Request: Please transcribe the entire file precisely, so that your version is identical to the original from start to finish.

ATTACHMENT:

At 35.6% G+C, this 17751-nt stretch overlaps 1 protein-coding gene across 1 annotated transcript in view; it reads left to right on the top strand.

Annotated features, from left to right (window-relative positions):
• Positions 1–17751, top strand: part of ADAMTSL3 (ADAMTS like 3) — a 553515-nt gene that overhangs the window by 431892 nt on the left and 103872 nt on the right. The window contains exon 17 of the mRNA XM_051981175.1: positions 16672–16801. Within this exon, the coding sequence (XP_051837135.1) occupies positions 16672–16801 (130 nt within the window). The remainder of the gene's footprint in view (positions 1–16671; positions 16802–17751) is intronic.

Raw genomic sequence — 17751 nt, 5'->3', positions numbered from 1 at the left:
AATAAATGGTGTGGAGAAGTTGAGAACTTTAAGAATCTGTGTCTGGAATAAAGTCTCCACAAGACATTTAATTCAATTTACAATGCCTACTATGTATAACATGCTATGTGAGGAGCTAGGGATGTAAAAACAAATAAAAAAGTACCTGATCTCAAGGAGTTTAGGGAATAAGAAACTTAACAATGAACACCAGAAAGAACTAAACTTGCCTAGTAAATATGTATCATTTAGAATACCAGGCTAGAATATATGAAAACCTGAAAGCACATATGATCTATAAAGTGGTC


At 35.6% G+C, this 17751-nt stretch overlaps 1 protein-coding gene across 1 annotated transcript in view; it reads left to right on the top strand.

Annotated features, from left to right (window-relative positions):
• Positions 1–17751, top strand: part of ADAMTSL3 (ADAMTS like 3) — a 553515-nt gene that overhangs the window by 431892 nt on the left and 103872 nt on the right. The window contains exon 17 of the mRNA XM_051981175.1: positions 16672–16801. Within this exon, the coding sequence (XP_051837135.1) occupies positions 16672–16801 (130 nt within the window). The remainder of the gene's footprint in view (positions 1–16671; positions 16802–17751) is intronic.

Raw genomic sequence — 17751 nt, 5'->3', positions numbered from 1 at the left:
AATAAATGGTGTGGAGAAGTTGAGAACTTTAAGAATCTGTGTCTGGAATAAAGTCTCCACAAGACATTTAATTCAATTTACAATGCCTACTATGTATAACATGCTATGTGAGGAGCTAGGGATGTAAAAACAAATAAAAAAGTACCTGATCTCAAGGAGTTTAGGGAATAAGAAACTTAACAATGAACACCAGAAAGAACTAAACTTGCCTAGTAAATATGTATCATTTAGAATACCAGGCTAGAATATATGAAAACCTGAAAGCACATATGATCTATAAAGTGGTC